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Jo Geraghty

Director

Preparing for digital taxes

Date added: 24th Jul 2015
Category: Organisational Culture Change

The more that businesses are prepared for change, the more they have embraced a flexible change culture, the better able they will be to assimilate external changes

In our last article, ‘embracing change culture’, we talked about the importance of creating a flexible and agile culture which would help to future proof businesses against the threat of change. One such external threat which will impact SMEs over the next couple of years is the government’s plan to move towards real-time tax compliance.

At HMRC’s recent stakeholder conference the Financial Secretary to the Treasury, David Gauke, set out plans for every individual and small business to have access to their own digital tax account by the end of the next parliament, with 5 million small businesses expected to be given access early in 2016. Although in the early stages the tax account will be fairly basic, the plan is that by 2021 digital tax accounts will be linked to business bank accounts and to an app which will manage business finances. This will not only integrate reporting profits and paying tax into the business life cycle, it is envisaged that the app will highlight and report any activity which is outside the norm, prompting business owners to investigate and report tax changes.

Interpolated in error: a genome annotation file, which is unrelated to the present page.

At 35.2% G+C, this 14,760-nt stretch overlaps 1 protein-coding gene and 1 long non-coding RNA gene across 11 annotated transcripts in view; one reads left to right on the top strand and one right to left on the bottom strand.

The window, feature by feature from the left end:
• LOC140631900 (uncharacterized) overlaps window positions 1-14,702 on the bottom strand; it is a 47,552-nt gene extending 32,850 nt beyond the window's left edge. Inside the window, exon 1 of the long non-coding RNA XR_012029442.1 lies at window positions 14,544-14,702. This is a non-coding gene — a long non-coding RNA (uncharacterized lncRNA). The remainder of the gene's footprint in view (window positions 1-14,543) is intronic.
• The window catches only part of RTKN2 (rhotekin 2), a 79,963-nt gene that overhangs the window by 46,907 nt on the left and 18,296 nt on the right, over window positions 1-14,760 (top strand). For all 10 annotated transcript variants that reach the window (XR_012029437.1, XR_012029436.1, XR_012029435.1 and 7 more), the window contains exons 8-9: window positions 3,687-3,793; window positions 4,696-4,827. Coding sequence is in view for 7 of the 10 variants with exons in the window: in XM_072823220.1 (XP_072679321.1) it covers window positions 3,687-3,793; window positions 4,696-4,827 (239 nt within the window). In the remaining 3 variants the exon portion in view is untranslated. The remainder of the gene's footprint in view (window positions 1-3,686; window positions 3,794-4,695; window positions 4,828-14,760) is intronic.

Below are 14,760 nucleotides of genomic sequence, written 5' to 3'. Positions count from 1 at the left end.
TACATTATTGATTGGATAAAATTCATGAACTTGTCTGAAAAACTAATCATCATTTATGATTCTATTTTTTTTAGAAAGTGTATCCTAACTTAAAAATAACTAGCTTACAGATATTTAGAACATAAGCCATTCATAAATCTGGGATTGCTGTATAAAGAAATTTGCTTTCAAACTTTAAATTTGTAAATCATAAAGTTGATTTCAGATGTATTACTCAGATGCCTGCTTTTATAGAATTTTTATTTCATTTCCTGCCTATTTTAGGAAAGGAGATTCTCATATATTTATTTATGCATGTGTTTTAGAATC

Although the plans are still in the early stages, HMRC is working with stakeholders to identify and iron out problems such as businesses with multiple bank accounts, cash transactions and those micro businesses which are not particularly digitally savvy. However, with HMRC’s definition of small businesses being anything from one-man bands to those who employ up to 20 employees and have a turnover below £10m, it is inevitable that these digital tax changes will impact all SMEs to a greater or lesser extent. The more that businesses are prepared for change, the more they have embraced a flexible change culture, the better able they will be to assimilate external changes such as digital taxes into their day-to-day processes.

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